Such as never was since there was a nation.” The statement echoes the earlier words of Daniel in his prayer of repentance, which, in turn, affirmed the promised judgment on the nation for its disobedience. The full weight of Moses’ warning fell on this generation - (Leviticus 26:14-46, Deuteronomy 28:15-68):
  • (Daniel 9:12) – “And he has confirmed his words, which he spoke against usby bringing upon us a great evil; for under the whole heaven hath not been done as has been done upon Jerusalem. As it is written in the law of Moses, all this evil is come upon us.”
And many that sleep in the dust of the earth will awake.” In its original context, the description is figurative and refers to the rise of faithful Jews who stood firm for their faith, as if they had been raised from the “dust of the earth,” the “wise” men who turned “many to righteousness.” This is the same group as the “wise” from the preceding chapter who “fell,” but only to be “refined and purified…even to the time of the end.” Thus, they appeared to rise from the “dusty ground,” and they “instructed many” among the people of Israel – (Daniel 11:33-34).
This understanding of the “resurrection” of the “wise” is confirmed in the concluding verses of the book. It also echoes the actions of the “little horn” that cast some of “the host of heaven to the ground and trampled upon them.” Yet, at the time “Michael stood,” many of them “rose from the ground” to shine “as the brightness of the firmament” - (Daniel 8:10, 12:10).

Some to everlasting life… some to shame and everlasting contempt.” This describes the same two groups contrasted in the previous chapter; Jews who stood firm in the faith versus those corrupted by the “arrogant king”:
  • And such as do wickedly against the covenant shall he corrupt by flattery; but the people that know their God shall be strong and do exploits.” – (Daniel 11:32).
The passage describes a limited “resurrection,” not the general resurrection of the dead at the end of the age. Only “some” were raised. And those who compromised with the “beast,” suffered everlasting “contempt and shame” for their betrayal of the covenant.

Seal the book.” The command is not to conceal the visions of Daniel. The problem was not that the book was sealed shut, but instead, that the significance of its contents remained uncertain. The same idea was noted at the end of the visions of the “four beasts,” and of the “ram and the goat.” And this understanding is confirmed at the end of the book:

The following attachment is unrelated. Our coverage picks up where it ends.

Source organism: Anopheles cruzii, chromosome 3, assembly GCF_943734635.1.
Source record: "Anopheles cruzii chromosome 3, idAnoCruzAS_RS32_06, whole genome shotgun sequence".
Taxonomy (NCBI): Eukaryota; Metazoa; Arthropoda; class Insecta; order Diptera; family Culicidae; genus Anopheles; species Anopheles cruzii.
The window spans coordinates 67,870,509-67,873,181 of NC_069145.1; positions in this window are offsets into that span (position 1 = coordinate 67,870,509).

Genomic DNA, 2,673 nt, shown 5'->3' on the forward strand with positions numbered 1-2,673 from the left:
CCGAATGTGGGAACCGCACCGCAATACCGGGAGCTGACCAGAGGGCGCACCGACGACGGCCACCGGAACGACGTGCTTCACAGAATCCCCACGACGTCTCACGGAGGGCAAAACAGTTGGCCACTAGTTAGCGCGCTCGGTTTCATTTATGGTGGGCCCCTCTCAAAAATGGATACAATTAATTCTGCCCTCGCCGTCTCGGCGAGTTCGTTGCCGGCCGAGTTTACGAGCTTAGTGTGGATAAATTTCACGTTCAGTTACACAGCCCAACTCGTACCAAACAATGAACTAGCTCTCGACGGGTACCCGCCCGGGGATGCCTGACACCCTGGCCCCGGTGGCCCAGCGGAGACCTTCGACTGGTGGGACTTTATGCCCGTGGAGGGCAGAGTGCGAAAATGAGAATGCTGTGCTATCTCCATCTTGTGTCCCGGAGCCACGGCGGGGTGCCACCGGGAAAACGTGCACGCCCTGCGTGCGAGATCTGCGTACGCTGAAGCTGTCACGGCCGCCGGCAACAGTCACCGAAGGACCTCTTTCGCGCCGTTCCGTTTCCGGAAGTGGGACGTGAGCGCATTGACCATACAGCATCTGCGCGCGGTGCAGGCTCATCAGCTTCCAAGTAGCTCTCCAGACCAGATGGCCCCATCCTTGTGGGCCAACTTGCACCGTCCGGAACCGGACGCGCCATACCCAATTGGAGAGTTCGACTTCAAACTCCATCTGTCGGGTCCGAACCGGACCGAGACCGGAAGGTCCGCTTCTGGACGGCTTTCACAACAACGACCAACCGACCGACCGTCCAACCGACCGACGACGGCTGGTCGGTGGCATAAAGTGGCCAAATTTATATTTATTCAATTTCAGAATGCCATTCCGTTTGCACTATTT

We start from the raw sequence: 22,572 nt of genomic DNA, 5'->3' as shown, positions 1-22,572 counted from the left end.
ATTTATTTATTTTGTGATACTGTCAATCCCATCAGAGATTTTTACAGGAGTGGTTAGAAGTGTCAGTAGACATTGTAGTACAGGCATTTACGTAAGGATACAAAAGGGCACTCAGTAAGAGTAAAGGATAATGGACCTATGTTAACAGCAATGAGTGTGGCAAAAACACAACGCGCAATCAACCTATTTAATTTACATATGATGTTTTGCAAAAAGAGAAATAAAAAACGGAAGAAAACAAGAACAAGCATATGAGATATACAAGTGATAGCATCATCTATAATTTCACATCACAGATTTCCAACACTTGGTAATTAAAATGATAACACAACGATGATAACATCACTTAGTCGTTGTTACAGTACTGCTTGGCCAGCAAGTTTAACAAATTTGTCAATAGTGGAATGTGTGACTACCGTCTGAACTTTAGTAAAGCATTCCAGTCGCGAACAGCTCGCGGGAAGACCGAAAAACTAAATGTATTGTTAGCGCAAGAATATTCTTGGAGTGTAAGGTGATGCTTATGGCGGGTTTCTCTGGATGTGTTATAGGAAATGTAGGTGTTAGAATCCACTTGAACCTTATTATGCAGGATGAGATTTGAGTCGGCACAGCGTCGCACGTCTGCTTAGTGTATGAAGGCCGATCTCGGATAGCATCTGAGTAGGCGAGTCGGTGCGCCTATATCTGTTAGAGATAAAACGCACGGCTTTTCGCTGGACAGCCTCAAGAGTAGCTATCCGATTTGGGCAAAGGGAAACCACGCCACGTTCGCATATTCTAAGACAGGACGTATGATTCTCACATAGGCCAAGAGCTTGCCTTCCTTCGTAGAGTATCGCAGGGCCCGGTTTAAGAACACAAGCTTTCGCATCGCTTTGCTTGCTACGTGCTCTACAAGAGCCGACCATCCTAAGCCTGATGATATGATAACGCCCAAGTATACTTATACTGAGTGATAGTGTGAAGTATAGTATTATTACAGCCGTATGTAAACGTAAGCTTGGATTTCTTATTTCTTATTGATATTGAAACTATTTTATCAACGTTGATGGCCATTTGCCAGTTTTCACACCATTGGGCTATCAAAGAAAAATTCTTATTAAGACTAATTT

• (Daniel 7:28) – “Here is the end of the matter. As for me, Daniel, my thoughts much troubled me, and my countenance was changed in me: but I kept the matter in my heart.”
  • (Daniel 8:27) – “And I, Daniel, fainted, and was sick certain days; then I rose up, and did the king's business: and I wondered at the vision, but none understood it.”
  • (Daniel 12:8-9) – And I heard, but I understood not: then said I, O my lord, what shall be the issue of these things? And he said, Go thy way, Daniel; for the words are shut up and sealed till the time of the end.
And knowledge shall be increased.” The book was sealed, “even to the time of the end.” The clause does not refer to any increase in general human knowledge, but instead, to the correct understanding of the vision. Its true significance would remain “sealed” until the time of fulfillment, and then, only the “wise” would understand it.

In the Book of Revelation, the same verse is applied to the “revelation of Jesus Christ.” With his Death and Resurrection, what was once veiled was now revealed. Those who heard and read the words of the prophecy were “blessed… For the season is at hand.” Thus, John was instructed to “write what he saw,” and to send it to the churches of Asia. Unlike Daniel, he was commanded NOT to “seal the book, for the season is at hand” – (Revelation 1:1-3, 1:11, 22:10).